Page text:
Origin of the Pegmatites of Maine

Edson S. Bastin
1910 The Journal of geology  
During a portion of the summers of 1906 and 1907 I had the opportunity to study in some detail the pegmatite deposits of Maine, and at intervals during succeeding years have been able to pay brief visits to commercially important pegmatite deposits in Connecticut, New York, Pennsylvania, and Maryland. Without entering into the details of the field occurrences, which will be described in a forthcoming bulletin of the U.S. Geological Survey, I wish to summarize here the more important scientific
more » ... esults of these studies. Particular acknowledgment is due to Dr. Whitman Cross of the U.S. Geological Survey, for valuable criticism and advice in this work. The pegmatite deposits in the state of Maine all belong to the type commonly known as granite pegmatite, its dominant minerals being the same as those which are most abundant in ordinary granites. Pegmatites are most abundantly developed in the western and southwestern part of the state, and are invariably associated with granites. Excellent exposures in the feldspar and gem quarries, on glaciated ledges, and especially along the seashore in the Boothbay Harbor region, afford unusual opportunities for detailed field studies. General geologic relations.-The pegmatite masses vary in size from extremely small stringers intimately injected between the foliae of schists and thus forming injection gneisses, to batholitic masses ' Published with the permission of the Director of the U.S. Geological Survey. Vol. XVIII, No. 4 297 This content downloaded from on August 14, 2016 08:13:22 AM All use subject to University of Chicago Press Terms and Conditions (http://www.journals.uchicago.edu/t-and-c). EDSON S. BASTIN a mile long and one-half mile wide, showing coarse pegmatitic textures throughout. Most commonly the pegmatite masses are roughly lens-shaped and lie parallel to the foliation of the inclosing schistose rocks, their attitude being dikelike or sill-like, according as the schists lie at steep or gentle inclinations. The rocks associated with the pegmatites are granite gneiss, granites of various textures, and schists of sedimentary origin. The field relations show that the pegmatites are invariably intrusive into the sedimentary schists, frequently cutting sharply across the schist foliae though usually intruded parallel to them. Characteristic contact metamorphic minerals are sometimes developed. Into the granite gneisses the pegmatites are also in some instances distinctly intrusive, but in other cases their relations indicate that the two rocks are nearly contemporaneous and probably related in origin. Fig. i . Microscopic examination of the fine-grained granite and the pegmatite in this occurrence shows that the mineral species in the two rocks are identical, the sole differences being in the texture and the proportions of the constituents. In other instances small irregular segregationlike masses with pegmatitic texture are wholly inclosed by normal granite. Although in certain instances distinct dikes of pegmatite cut the granites and in other instances dikes of granite cut the pegmatites, there is no evidence that the two rocks are of widely different ages or that there was more than one general period of granite and pegmatite intrusion. The granites are known to be of late Silurian or early Devonian age, and it is probable that the pegmatites are to be similarly correlated. With the exception of certain diabases, the granites and pegmatites are the youngest known igneous rocks of the state. The relations between the pegmatites and the granites indicate beyond reasonable question that the two rock types are genetically related. Evidence of this is found (i) in the fact that the predominant minerals in both rocks are the same; (2) in the occurrence of granite in all districts where pegmatites are found, and (3) in numerous observed instances of transition from granite to pegmatite. One of the most instructive instances illustrating such transition is exposed on the shore of Boothbay Harbor, and is illustrated in Mineral composition and texture.-As already stated, the dominant 298 This content downloaded from on August 14, 2016 08:13:22 AM All use subject to University of Chicago Press Terms and Conditions (http://www.journals.uchicago.edu/t-and-c). ORIGIN OF THE PEGMATITES OF MAINE pegmatite minerals are those characteristic also of the normal granites; namely, quartz, orthoclase and microcline, albite or oligoclase, muscovite, biotite, and black tourmaline. Accessory constituents nearly always present are garnet, magnetite, and green opaque beryl. Accessory minerals which are present only in certain pegmatites number !o 5 feet FIG. I.-Granite grading into pegmatite and both intrusive in schists. Shore of Southport Island near south entrance of Townsend Gut. over fifty species; the most important are lepidolite, amblygonite, spodumene, blue, green, and pink tourmaline, transparent blue, green, or golden beryl, colorless to amber-colored topaz, and rose and amethystine quartz. A number of pegmatites have been successfully worked for certain of these gem minerals. In possibly ninety-nine one-hundredths of the pegmatite masses in the state no unusual minerals are present, the constituents being the same as in the normal granites and the proportions also somewhat 299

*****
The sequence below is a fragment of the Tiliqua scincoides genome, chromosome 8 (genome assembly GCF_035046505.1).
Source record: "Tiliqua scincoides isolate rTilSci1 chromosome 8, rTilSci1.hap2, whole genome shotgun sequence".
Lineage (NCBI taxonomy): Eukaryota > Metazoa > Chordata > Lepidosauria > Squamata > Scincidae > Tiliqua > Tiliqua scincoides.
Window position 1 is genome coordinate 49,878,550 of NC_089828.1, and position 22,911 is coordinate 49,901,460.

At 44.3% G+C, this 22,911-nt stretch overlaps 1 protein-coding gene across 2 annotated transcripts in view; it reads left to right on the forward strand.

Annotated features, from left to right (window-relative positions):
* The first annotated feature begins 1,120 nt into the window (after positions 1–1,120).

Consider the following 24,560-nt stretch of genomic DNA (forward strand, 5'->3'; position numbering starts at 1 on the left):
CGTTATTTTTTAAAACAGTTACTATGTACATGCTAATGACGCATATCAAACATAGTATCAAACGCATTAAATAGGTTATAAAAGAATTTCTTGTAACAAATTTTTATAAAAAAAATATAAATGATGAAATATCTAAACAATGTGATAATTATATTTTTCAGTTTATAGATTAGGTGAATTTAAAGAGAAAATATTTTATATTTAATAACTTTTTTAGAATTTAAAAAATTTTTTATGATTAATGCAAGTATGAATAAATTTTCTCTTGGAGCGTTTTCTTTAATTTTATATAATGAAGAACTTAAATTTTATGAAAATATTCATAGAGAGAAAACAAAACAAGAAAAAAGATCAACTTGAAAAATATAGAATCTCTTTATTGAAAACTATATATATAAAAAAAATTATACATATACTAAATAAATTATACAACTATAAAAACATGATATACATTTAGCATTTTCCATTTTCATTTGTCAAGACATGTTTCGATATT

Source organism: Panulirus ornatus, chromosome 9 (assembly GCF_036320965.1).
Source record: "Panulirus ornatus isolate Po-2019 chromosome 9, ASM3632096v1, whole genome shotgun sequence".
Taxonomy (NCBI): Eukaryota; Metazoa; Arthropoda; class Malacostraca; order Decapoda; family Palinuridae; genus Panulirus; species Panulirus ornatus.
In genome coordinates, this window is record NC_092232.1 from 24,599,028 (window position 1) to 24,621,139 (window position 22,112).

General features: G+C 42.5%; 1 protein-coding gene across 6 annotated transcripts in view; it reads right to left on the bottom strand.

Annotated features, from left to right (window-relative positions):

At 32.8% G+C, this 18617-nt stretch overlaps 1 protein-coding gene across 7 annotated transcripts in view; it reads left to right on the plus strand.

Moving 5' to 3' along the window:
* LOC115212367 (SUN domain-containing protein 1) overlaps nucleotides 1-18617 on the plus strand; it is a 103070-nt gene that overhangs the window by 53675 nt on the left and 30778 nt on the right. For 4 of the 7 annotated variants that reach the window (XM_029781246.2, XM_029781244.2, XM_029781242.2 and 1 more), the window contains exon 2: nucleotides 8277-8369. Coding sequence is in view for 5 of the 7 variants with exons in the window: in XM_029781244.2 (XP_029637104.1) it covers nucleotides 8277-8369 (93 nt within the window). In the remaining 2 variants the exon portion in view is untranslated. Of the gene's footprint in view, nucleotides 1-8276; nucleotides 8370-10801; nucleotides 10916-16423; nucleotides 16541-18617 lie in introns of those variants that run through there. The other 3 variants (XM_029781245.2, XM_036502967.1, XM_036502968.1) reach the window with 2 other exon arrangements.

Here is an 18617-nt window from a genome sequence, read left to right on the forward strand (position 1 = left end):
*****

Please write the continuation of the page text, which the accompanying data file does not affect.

doi:10.1086/621741 fatcat:tshk43k6tvadvkn3nwzn4u7pcu